Lets Start Writing Our Stories!

World War Two was a climatic period for our families, who are members of the ‘greatest generation’ link . Our Operation WWII Chinese American GI webinar aired on 8/29th link focuses on those who have served in our armed forces. But genealogy is about family history, and everyone in our family has an important contribution to our passion as BACGG members.

Because of the 75th Anniversary celebration of the end of World War 2 on 9/2/2020, I have set up a page click for BACGG members to write something about our relatives who lived during that period. Contrary to the 8/29th webinar, I have expanded the remembrances, including not only those who have served in the armed forces, but also on the home front, in the industrial war effort, and those interred by the tragic decisions of our leaders.

Your remembrances can be elaborate like Ron’s site click on a 3rd party website, or they can be a simple paragraph(s) like Doug’s site click . For Leona and Susan, they formatted their stories as a PDF, exported to an image, and we imported Leona’s page click and Susan’s page click.

Members of BACGG, lets return to our roots. This is an opportunity to practice writing our family history and share your family’s stories to publish on our site. These remembrances will be permanent pages on BACGG website. Members will be able to access their page at any time to change or update. Membership has it privileges.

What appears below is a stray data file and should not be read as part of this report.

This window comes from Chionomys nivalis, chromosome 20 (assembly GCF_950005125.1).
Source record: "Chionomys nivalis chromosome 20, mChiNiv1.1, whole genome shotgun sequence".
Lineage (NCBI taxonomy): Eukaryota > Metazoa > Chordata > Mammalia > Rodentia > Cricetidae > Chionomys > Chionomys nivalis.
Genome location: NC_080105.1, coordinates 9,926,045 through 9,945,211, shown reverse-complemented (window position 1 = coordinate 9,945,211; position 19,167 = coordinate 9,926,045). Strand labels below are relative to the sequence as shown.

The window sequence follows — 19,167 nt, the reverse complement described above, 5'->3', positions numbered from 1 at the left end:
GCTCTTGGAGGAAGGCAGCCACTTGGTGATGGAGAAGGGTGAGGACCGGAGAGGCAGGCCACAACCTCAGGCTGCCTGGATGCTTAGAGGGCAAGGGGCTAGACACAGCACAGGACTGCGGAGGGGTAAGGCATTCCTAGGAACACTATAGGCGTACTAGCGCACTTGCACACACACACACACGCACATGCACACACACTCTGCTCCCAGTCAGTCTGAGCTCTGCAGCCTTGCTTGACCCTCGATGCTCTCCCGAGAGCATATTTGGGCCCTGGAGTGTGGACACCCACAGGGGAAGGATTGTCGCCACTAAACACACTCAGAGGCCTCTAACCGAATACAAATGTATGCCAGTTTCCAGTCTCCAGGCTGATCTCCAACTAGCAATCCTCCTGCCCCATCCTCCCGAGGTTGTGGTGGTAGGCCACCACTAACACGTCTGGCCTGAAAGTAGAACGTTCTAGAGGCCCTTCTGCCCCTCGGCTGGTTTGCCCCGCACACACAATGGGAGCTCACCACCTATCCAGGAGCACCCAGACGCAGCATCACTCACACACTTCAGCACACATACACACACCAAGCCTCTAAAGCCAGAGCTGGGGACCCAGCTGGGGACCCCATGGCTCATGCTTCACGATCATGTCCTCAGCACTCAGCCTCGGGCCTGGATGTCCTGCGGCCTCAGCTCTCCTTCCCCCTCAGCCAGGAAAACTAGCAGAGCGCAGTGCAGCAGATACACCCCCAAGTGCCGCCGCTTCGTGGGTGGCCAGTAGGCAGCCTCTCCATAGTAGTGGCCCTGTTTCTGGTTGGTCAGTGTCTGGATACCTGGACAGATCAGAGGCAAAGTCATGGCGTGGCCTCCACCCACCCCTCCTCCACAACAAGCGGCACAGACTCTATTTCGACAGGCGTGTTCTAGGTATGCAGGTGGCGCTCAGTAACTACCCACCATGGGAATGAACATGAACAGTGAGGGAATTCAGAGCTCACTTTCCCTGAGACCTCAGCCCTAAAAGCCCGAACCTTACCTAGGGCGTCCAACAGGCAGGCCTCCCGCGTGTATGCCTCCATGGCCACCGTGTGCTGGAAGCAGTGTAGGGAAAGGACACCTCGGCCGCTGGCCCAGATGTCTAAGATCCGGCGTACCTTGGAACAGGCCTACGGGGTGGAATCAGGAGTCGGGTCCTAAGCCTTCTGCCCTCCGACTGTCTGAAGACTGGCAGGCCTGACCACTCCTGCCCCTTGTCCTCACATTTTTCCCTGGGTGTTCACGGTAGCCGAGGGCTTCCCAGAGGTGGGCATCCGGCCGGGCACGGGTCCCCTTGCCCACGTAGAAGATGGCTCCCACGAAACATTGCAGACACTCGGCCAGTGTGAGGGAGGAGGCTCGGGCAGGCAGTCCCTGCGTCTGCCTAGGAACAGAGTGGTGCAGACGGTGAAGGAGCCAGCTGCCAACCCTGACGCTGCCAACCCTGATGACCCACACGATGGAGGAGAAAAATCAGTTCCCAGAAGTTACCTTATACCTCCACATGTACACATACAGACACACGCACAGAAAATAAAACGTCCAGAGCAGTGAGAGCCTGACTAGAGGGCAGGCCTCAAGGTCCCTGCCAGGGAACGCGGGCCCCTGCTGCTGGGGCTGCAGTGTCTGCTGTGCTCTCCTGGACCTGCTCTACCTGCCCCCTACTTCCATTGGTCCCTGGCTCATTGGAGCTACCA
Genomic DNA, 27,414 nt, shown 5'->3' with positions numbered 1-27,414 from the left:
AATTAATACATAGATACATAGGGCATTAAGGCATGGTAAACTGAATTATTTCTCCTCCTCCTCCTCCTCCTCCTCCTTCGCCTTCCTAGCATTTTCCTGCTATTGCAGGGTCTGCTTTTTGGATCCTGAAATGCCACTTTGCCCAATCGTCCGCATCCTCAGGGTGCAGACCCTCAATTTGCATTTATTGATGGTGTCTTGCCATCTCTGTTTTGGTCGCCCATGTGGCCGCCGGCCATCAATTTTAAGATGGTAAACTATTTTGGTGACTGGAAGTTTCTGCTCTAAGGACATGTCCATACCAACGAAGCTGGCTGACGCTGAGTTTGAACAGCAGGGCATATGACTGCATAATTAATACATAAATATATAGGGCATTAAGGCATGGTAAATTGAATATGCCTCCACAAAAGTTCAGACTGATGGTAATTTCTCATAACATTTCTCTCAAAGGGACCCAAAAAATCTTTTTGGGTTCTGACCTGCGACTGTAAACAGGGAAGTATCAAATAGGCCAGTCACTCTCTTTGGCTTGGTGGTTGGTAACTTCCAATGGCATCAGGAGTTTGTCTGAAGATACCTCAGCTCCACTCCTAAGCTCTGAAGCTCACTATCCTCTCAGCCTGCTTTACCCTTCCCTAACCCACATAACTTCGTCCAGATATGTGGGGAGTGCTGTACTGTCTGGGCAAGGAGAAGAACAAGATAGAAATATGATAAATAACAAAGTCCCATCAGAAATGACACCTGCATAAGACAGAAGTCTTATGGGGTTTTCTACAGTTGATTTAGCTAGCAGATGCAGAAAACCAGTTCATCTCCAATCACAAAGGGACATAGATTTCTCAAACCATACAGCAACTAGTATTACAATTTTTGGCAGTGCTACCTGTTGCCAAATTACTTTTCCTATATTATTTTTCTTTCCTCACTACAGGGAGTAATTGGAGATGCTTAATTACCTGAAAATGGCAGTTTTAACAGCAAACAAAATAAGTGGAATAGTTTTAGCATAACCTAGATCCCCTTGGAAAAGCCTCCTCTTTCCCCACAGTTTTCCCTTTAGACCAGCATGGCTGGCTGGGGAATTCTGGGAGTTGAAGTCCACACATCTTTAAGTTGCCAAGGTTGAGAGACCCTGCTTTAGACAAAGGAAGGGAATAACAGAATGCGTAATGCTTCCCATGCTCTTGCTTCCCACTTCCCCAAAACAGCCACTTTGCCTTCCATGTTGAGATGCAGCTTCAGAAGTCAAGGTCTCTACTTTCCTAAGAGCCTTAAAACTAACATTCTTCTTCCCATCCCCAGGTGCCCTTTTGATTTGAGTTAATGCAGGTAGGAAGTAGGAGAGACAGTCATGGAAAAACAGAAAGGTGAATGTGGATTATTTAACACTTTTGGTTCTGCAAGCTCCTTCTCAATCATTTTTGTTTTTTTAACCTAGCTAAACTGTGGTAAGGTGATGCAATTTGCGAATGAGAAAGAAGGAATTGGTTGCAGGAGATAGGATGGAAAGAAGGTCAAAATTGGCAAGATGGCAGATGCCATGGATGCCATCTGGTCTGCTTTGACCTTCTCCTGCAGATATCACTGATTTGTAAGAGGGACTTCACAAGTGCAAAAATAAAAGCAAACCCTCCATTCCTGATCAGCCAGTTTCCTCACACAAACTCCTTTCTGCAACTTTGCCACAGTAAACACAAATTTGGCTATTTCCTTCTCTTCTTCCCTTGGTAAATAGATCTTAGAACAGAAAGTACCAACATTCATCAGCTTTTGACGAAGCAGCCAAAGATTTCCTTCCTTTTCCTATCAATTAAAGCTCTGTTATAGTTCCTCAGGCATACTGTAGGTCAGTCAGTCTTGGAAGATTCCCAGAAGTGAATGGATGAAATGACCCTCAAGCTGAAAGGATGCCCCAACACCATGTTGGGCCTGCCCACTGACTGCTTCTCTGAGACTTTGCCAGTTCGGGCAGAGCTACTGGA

Next year Ron will pay tribute to our veterans in the Korean Conflict, and the year after to veterans of the Vietnam war. As you gather your family history, remember to collect information on relatives in those two conflicts.

Contact Doug email me or email bacgg.doug@gmail.com

4 thoughts on “ww2 remembrance”

  1. My brother-in-law shared that his uncle was killed in action in WW2. It then dawned on me that most every remembrances were for veterans who survived the war. Those who were killed were usually young and did not have a chance to start their families; there were no immediate family to honor them. The war cut their lives short.
    To most members of BACGG, our immediate family who participated in WW2 would have survived; hence we would not be here as baby boomers writing our stories.
    It is therefore important to also share the stories of those who paid the ultimate price of these conflicts. There might be no one else to remember and honor them specifically. Merging Chinese family history and WW2, this emphasizes the importance of QingMing 清明 in Chinese heritage.

  2. Hello Douglas,

    Your point about those who died in the war and as a result, they tend to be forgotten is well-taken. I concur that it is a unique opportunity to acknowledge and remember them and to tell their stories.

    Donald & Margaret Wong

  3. An example of how our webinars segue into one another. Paul Wing Jew, the Chinese American ‘Fred Astaire’ and member of the Wing and Toy dancing duo, both whom are featured in the video of our Cocktail Lounge/Waiting Room, fought in the critical World War 2 Battle of the Bulge. Paul’s talent and athleticism is coupled with the fact that he is a local of the San Francisco Bay area.

  4. From my other bro-in-law:
    Best I can recall, I had one uncle who served in WWII. He was with the 522 Artillery Battalion of the 442 Infantry Regiment. As renowned and decorated as the 442nd was, I expected him to talk more about his experience. But whenever I asked he found a way to avoid it. After doing a little research and attending a film showing, I finally realized why he was so reticent. His unit was among the US troops that liberated Dachau. As much as I would have loved to have heard his story before he died, I fully understand and respect his way of dealing with the horror that he may have witnessed.


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